Millions have relied on sick pay during the pandemic (Image: Getty)
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Tory ministers were blasted tonight for scrapping plans to extend Statutory Sick Pay to 2million more people.
Two years ago the government said there was "a case" for removing the requirement for claimants to earn at least £120-a-week.
But the reforms were quietly ditched in a long-awaited response – prompting fury from unions.
TUC general secretary Frances O'Grady said: "The government has abandoned millions of low-paid workers at the worst possible time.
“With Covid cases going through the roof, its refusal to make sick pay available for all is grossly irresponsible and will help drive infections still higher."
Ms O'Grady also called for the government to raise the £96.35-a-week rate of statutory sick pay. She added: "This boils down to political choices. Giving everyone access to statutory sick pay would cost less than 1% of the failed test and trace scheme."
The plans were contained in a 2019 consultation called Health is Everyone's Business in the wake of the Taylor Review on working practices.
The Taylor Review recommended extending sick pay to those earning below the lower earnings limit of £120 per week.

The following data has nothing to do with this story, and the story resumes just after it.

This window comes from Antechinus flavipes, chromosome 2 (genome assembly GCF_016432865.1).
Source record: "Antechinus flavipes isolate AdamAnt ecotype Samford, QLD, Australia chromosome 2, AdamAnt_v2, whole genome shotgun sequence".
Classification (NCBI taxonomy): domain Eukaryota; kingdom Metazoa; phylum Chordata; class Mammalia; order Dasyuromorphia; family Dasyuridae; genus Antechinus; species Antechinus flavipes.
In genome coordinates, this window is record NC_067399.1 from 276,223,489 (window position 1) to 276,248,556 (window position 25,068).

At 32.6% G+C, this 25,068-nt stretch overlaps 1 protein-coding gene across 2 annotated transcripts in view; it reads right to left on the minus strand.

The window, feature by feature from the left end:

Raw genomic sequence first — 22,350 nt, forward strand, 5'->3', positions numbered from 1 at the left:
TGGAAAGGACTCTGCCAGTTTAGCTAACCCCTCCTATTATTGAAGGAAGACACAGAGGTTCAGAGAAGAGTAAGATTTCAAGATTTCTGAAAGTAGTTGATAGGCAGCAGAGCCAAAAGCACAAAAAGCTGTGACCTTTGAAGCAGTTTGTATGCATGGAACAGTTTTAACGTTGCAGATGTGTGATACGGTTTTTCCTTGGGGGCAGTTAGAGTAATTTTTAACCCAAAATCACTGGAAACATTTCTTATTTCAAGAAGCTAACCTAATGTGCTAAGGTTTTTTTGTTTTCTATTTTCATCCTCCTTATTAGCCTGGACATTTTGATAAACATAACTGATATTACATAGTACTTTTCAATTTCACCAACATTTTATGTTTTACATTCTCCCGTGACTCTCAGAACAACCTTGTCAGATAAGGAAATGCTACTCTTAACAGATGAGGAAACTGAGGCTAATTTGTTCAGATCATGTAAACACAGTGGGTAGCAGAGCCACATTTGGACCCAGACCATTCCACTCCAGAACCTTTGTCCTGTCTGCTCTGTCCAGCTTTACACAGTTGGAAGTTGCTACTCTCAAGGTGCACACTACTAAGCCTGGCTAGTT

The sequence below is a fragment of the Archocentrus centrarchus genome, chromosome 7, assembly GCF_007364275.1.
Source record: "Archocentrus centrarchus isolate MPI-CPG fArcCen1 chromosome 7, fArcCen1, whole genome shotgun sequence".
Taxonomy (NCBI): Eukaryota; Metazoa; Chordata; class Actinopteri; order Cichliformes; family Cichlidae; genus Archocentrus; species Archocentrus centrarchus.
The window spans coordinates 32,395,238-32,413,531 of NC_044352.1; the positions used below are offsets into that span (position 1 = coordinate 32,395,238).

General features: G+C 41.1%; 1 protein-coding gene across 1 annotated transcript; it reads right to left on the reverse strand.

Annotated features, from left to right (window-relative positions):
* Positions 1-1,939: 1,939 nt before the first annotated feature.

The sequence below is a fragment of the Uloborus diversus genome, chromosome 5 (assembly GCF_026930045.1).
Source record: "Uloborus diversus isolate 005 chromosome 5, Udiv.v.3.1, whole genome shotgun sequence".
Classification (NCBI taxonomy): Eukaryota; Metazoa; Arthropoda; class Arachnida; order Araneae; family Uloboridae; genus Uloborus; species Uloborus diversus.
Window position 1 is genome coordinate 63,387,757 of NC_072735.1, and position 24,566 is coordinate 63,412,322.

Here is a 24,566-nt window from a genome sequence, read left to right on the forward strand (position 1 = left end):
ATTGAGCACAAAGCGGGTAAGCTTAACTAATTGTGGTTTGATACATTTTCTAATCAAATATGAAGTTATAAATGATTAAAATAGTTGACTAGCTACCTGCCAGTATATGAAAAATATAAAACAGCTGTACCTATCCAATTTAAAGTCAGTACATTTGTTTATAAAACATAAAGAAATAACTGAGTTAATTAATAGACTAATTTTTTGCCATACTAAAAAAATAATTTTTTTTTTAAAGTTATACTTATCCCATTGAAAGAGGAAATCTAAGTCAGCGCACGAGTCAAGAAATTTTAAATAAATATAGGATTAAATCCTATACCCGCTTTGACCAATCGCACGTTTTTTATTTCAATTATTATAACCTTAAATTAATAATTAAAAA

At the time the government said there was a case for backing the move, which would extend eligibility to around 2million employees, including a million who work less than 16 hours per week.
Some 75% of people who responded to the consultation backed extending sick pay to lower earners.
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But tonight the government's response said: "The consultation posed several important questions on the future of SSP which require further consideration.
"Government maintains that SSP provides an important link between the employee and employer but that now is not the right time to introduce changes to the sick pay system."
A Government spokesperson said: “Statutory Sick Pay is designed to balance support for an individual when they are unable to work because of sickness, with the costs to employers of providing this support.
“As we learn to live with a new virus, it’s right that we take a broader look at the role of SSP.”